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Which 2020 Election Candidate Is Best for LGBTQ Rights?

As we inch closer to 2020, all eyes are on the potential Democratic candidates who may be able to put an end to the Trump administration. In the wake of the recent mass shootings in Dayton and El Paso, gun control stands out as a hotly debated issue. But Democratic hopefuls have also been sharing their overall platforms to a large-scale audience, which include issues such as the taxation of rich Americans and marijuana legalization. Of particular interest to a wide range of voters is each candidate’s stance on LGBTQ rights.

An intense four-night debate kicked off on July 31, 2019 in Detroit, and discussion of lesbian, gay, and transgender rights was conspicuously absent. A whopping 21 candidates debated over four nights for more than 10 hours total. The omission of LGBTQ issues is even more glaring considering that the CNN-sponsored debate featured an openly gay moderator. Further, 2019 marks the first time an openly gay presidential candidate participated in an official debate: Pete Buttigieg, acting mayor of South Bend, Indiana.

Buttigieg announced his candidacy in April 2019 and faced almost immediate backlash from Republicans and Democrats alike. Republicans have criticized his youth and relative inexperience, while left-wing critics find some of Buttigieg's policies to be problematic. Specifically, Buttigieg believes that convicted felons should not be allowed to vote, a stance that clashes with that of many of his counterparts, including Sen. Bernie Sanders.

Buttigieg's stance on felon voting rights notwithstanding, his history-making candidacy itself should be reason enough for LGBTQ rights to make a significant appearance at presidential debates. So why was the issue glossed over by CNN moderators? Given this lack of coverage, which candidates are the strongest champions of the LGBTQ community?

Discrimination and Violence Against the LGBTQ Community

Despite the strides made in recent years, culminating in the legalization of same-sex marriage in 2015, discrimination against the LGBTQ community remains rampant. Sometimes, that discrimination results in violence, so ensuring LGBTQ safety must remain a priority in the political arena. It's especially important for young people in the community to feel supported and comfortable in their own skin.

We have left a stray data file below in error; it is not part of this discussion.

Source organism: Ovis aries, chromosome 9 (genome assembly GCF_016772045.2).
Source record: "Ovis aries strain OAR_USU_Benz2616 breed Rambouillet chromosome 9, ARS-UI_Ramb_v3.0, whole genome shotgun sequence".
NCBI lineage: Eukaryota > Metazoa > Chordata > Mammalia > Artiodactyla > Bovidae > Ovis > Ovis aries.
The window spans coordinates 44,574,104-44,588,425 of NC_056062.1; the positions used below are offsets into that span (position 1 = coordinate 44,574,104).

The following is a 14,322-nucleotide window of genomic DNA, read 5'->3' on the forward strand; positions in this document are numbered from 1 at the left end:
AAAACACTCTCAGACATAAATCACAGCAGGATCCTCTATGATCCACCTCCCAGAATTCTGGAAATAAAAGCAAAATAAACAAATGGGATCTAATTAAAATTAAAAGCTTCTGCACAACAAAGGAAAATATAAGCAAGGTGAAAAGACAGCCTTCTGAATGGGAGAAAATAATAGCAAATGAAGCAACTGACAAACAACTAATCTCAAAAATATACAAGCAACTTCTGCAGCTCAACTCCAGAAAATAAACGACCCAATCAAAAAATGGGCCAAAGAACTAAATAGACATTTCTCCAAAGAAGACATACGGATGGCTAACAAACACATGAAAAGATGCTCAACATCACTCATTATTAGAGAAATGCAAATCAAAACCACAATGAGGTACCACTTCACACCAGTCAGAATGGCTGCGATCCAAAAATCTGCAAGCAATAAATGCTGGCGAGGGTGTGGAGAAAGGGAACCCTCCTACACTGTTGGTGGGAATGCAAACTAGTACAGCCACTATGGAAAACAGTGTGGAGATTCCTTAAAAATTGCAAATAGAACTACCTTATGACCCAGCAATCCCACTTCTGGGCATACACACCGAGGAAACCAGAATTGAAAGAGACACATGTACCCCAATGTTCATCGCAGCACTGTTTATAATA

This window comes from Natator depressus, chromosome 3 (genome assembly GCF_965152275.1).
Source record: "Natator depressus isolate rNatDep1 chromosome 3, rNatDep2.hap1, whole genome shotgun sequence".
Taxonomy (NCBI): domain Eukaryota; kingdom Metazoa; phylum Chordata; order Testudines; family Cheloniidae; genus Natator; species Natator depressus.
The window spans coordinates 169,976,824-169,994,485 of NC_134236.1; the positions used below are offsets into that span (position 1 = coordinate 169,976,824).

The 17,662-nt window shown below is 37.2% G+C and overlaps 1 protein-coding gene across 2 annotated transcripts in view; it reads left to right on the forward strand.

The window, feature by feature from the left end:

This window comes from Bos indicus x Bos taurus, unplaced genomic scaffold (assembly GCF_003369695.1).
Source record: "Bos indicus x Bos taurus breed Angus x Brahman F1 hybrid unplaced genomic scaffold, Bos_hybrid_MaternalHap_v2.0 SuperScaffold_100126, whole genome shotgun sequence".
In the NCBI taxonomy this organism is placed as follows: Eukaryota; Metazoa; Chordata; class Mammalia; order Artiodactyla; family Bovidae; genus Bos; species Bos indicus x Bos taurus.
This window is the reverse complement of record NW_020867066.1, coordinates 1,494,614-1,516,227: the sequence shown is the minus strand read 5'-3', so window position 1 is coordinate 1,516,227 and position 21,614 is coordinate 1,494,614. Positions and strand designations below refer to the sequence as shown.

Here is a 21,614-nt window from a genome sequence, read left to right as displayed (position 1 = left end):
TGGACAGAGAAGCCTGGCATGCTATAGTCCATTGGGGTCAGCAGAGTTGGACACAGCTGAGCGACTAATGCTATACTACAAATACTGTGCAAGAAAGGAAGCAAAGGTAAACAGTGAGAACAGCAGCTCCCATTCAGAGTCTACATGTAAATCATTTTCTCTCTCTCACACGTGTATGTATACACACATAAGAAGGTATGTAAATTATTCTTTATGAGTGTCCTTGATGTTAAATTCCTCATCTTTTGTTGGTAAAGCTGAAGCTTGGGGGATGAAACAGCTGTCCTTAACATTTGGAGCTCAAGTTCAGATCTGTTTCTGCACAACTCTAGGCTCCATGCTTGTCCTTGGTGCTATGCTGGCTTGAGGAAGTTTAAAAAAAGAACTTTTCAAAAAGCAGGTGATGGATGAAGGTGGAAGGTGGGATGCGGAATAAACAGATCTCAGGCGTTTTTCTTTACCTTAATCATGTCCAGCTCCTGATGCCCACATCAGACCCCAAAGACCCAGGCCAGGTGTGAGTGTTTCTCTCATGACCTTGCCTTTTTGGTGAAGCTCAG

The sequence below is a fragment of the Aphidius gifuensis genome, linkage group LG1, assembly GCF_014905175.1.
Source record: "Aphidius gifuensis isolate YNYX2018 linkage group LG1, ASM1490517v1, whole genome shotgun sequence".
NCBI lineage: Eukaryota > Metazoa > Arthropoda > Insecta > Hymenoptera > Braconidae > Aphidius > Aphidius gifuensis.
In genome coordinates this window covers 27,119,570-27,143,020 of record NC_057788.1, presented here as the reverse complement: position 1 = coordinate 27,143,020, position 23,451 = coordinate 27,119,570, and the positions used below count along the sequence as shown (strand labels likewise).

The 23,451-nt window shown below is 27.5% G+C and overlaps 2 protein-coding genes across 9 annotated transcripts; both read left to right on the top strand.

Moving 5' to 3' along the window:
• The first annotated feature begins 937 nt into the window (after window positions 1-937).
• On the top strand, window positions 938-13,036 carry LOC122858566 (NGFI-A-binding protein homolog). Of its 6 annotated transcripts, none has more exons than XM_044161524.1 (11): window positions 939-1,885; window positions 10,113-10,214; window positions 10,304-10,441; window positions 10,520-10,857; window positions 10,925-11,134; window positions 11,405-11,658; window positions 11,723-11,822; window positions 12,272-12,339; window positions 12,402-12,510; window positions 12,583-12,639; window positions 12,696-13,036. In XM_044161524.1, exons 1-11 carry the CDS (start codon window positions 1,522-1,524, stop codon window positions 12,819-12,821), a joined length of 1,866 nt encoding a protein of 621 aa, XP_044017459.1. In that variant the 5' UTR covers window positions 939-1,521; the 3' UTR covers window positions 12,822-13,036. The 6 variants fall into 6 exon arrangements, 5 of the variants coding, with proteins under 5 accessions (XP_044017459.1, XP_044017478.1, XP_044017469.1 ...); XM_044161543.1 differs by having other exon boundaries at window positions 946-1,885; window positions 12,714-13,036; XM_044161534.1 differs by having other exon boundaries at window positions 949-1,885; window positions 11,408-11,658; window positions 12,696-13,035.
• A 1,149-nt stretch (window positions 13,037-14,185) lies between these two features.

Discrimination based on gender identity and sexual orientation can lead to mental health issues later in life. For instance, Ohio University claims that, "LGBT youth report high instances of bipolar disorder and post-traumatic stress disorder (PTSD) when compared to non-LGBT youth." The problem is even more pronounced among homeless LGBTQ youth, up to 73% of whom are likely to experience suicidal ideation.

While the majority of violence directed towards gays, lesbians, and transgender people happens on a small scale, mass events have occurred. One of the most notorious in recent years was 2016's mass shooting at the Pulse nightclub in Orlando, Florida. More than 50 people, comprised of the LGBTQ community and allies, died in the attack, which was the deadliest on American soil since 9/11. Generally speaking, however, violence against the LGBTQ community is typically directed toward individuals.

The problem is too widespread to ignore, especially during an election cycle. As of 2014, hate crimes against the LGBT community in the U.S. surpassed those inflicted against Jewish populations. Black transgender women are the most frequently targeted, followed by black gay men.